Parents fail to discipline children
November 6, 2008
This weekend proved that I am still overwhelmingly bemused and slightly sickened by children. In a quick trip to the grocery store to pick up my mother’s birthday pies, a small child sitting on the floor screaming at his mother blocked my access to the whipped cream.
He sat sulking on the floor pointing a stubby finger at the double-stuffed Oreos. His mother quickly swooped him up and dumped two packages of the cookies into her cart while rolling her eyes. The little boy’s tears immediately ceased and they disappeared into the next aisle.
Why are events like this taking place? Why are children allowed to scream at their parents until they get what they want? Why do parents cave? I believe I pulled that kind of stunt all of about twice before I realized that it was in no way acceptable.
The way I see it, there should really only be two courses of action in that situation. One, the pair can have it out in the middle of the store, or wherever, in which the child loses the argument and shopping continues, or, you leave the store and have it out in the parking lot and the child loses.
What lesson is it teaching anyone to give in to that kind of behavior?
People are getting soft in terms of child discipline. Most children today are spoiled, lazy and obnoxious (okay, perhaps they were always obnoxious).
I can’t quite wrap my brain around what all kids get away with these days. What ever happened to time-outs and getting grounded and everything that worked?
When I was a kid my mouth got reacquainted with the taste of soap every time I mouthed off and my whole family was familiar with time-outs and a sharp tap on the ass when we really misbehaved.
Nothing was ever harsh enough to leave marks or cause damage or anything like that, but our parents were perfectly comfortable with marching us screaming out of a store if one of us threw a tantrum in the toy aisle (and we quickly learned not to).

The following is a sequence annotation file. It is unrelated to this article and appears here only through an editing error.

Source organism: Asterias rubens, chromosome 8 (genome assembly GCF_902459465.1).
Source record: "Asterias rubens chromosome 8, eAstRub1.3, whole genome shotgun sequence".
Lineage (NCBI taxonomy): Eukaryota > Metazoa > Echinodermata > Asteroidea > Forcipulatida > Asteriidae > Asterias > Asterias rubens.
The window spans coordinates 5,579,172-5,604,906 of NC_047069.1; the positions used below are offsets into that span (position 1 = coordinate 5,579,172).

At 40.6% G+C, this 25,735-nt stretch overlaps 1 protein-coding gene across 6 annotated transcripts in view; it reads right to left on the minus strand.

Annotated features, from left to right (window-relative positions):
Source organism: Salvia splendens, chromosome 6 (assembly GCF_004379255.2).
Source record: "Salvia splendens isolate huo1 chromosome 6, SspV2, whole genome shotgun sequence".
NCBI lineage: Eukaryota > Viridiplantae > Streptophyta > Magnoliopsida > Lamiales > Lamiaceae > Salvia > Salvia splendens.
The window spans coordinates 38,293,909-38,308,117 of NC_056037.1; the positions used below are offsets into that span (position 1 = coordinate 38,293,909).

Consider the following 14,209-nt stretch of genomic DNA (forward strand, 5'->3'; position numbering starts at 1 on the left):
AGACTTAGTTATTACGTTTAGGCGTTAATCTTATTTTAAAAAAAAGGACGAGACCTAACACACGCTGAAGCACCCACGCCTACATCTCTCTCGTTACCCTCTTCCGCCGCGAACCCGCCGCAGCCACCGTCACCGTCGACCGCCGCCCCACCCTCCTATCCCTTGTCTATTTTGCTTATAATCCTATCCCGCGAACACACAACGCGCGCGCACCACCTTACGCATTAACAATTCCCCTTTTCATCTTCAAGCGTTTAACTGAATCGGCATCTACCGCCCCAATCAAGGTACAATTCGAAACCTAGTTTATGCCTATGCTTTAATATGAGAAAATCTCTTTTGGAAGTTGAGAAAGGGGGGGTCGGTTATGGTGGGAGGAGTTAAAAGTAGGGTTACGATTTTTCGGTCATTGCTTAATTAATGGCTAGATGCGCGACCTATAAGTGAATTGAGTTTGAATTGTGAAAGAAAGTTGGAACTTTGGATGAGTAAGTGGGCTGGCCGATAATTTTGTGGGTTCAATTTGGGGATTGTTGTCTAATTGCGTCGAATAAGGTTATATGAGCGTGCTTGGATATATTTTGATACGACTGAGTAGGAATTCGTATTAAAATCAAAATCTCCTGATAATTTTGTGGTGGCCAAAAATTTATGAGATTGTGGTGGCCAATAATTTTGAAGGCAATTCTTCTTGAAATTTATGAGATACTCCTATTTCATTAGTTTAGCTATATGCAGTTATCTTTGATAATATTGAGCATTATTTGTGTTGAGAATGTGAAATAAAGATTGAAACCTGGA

I mean, if you can find a genuinely effective way to discipline a kid without all of the “old school” methods, I am all for it, but it feels like kids lately have their parents wrapped around their pudgy little fingers.
I will be the first to admit that I have a low tolerance for annoying childish antics. It is true that I generally don’t find them cute or “precious.” I was never a babysitter, nor do I think I’ll ever have the desire to change diapers on anyone (regardless of age, really).
I might die if I had to listen to Saturday cartoons on a weekly basis or assist some little girl in cramming Barbie’s disproportionate thighs into her made-in-China daisy dukes.
So perhaps my tendency to distance myself from anyone with jam-hands or reluctance toward the idea of procreation lands me with a bit of a bias.
However, I do not believe it to be unreasonable to want to give Mr. And Mrs. Next Door a healthy full-body shake for letting their shrieking little girls pick up their equally shrieking cat by the tail.
Katie Heimer is double majoring in international studies and history, with a German minor.